I loved the opening section of Laura Lamont’s Life In Pictures, about Elsa’s childhood in Wisconsin; but once she gets to Hollywood, things go downhill not only for Laura but also for the reader. While Emma Straub’s writing is consistently fluid, considered and elegant, her storytelling meanders and gets muddled in Laura’s emotions and thoughts of self-pity. Laura spends too much time thinking about the past and what could have been, and doesn’t seem to learn much. This is why I found the ending unsatisfying – while Laura fulfils a childhood ambition, she doesn’t really resolve any of her issues or move on from Hollywood as I thought she might. She idealises her childhood and after her career starts to wane she wastes years and years wallowing in self-pity and moping around the house drugged up on barbiturates. I wanted to shake her and shock her into doing something for herself instead of waiting for someone to save her; which in the end is what happens – and so she learns nothing at all.
There are a lot of good things about this novel, and I liked so many aspects of it (the writing, the supporting characters, and life in Wisconsin), but its negatives are too great for it to become brilliant.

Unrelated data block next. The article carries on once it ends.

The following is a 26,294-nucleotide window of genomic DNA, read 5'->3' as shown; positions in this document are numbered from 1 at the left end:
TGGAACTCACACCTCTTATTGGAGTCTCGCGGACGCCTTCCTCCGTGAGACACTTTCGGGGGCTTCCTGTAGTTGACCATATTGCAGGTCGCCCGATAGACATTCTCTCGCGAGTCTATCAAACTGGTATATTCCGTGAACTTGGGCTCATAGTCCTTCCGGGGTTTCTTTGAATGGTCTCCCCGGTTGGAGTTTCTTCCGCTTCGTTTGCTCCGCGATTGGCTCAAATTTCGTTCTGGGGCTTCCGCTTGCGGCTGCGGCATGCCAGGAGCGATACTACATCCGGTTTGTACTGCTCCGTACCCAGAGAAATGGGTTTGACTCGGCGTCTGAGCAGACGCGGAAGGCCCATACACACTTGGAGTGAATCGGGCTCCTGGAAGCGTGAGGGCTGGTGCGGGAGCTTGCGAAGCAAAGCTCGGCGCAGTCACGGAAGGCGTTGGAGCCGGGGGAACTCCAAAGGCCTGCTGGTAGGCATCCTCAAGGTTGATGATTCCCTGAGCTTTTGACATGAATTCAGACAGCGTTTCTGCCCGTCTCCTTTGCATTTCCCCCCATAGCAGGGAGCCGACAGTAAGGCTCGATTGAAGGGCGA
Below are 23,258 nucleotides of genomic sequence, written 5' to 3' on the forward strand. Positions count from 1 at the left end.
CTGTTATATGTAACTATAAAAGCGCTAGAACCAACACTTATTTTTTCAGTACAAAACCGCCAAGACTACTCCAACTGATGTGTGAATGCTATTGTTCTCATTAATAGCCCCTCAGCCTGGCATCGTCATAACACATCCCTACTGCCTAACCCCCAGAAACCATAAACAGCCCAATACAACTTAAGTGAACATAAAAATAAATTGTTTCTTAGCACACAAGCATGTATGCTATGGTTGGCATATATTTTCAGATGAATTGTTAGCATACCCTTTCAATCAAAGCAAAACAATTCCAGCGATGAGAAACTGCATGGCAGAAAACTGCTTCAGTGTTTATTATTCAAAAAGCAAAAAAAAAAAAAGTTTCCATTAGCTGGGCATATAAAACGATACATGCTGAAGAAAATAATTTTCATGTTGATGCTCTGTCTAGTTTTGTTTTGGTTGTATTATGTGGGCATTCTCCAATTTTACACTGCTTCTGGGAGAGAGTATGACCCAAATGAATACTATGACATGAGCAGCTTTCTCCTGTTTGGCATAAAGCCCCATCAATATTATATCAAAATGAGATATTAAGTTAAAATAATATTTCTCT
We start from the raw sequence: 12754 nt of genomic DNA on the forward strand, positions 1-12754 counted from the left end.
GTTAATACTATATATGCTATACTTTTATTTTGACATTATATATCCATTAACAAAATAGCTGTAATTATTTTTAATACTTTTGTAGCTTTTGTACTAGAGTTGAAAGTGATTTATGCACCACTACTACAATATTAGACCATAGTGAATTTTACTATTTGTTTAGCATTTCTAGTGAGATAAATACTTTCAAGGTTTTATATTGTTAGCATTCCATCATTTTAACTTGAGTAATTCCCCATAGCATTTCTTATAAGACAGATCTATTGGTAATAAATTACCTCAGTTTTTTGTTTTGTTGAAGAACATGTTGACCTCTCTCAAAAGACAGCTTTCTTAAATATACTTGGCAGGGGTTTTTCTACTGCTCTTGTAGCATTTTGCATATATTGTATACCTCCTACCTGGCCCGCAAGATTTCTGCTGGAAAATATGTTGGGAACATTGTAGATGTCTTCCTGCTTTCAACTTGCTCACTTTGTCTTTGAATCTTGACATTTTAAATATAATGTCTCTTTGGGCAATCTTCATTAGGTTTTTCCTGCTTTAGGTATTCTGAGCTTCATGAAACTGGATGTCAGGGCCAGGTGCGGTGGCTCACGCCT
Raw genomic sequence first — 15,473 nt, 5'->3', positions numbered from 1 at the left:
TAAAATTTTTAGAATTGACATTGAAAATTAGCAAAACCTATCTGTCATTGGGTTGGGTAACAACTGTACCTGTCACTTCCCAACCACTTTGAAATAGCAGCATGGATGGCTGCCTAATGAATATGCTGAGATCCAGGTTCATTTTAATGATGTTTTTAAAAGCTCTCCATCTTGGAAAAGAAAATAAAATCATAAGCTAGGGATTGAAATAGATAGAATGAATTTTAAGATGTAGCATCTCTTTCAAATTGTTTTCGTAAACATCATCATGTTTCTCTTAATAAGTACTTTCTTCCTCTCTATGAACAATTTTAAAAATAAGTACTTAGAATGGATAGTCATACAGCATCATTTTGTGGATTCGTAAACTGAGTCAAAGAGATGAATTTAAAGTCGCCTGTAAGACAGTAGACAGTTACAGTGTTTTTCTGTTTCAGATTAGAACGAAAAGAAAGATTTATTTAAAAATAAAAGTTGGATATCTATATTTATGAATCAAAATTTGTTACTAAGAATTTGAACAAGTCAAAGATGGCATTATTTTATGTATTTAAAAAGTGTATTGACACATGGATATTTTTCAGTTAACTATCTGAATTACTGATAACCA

Published by Picador in the UK and Riverhead Books in the US, in 2012. My copy was kindly provided by Picador for review.
For the first time ever, I am writing the beginning of this review before I have finished the book. I am 169 pages into This Is Paradise by Will Eaves, and, so far, it’s not working for me. But the reason I am going to write this review in two parts is because from the outset, and indeed the opening pages, I really thought I would like this novel.
It is the story of a family, over several decades, and examines the relationships between them. I like stories about families, I like grand sweeping narratives, and examinations of relationships. Don and Emily Allden have four children: Liz, Clive, Lotte, and Benjamin. They are an average family, ‘but then ordinary is special too…
… as the Alldens will discover thirty years later when Emily falls ill and her children come home to say goodbye. Their unforgettable story is an intimate record of survival that is clear-eyed, funny and deeply moving.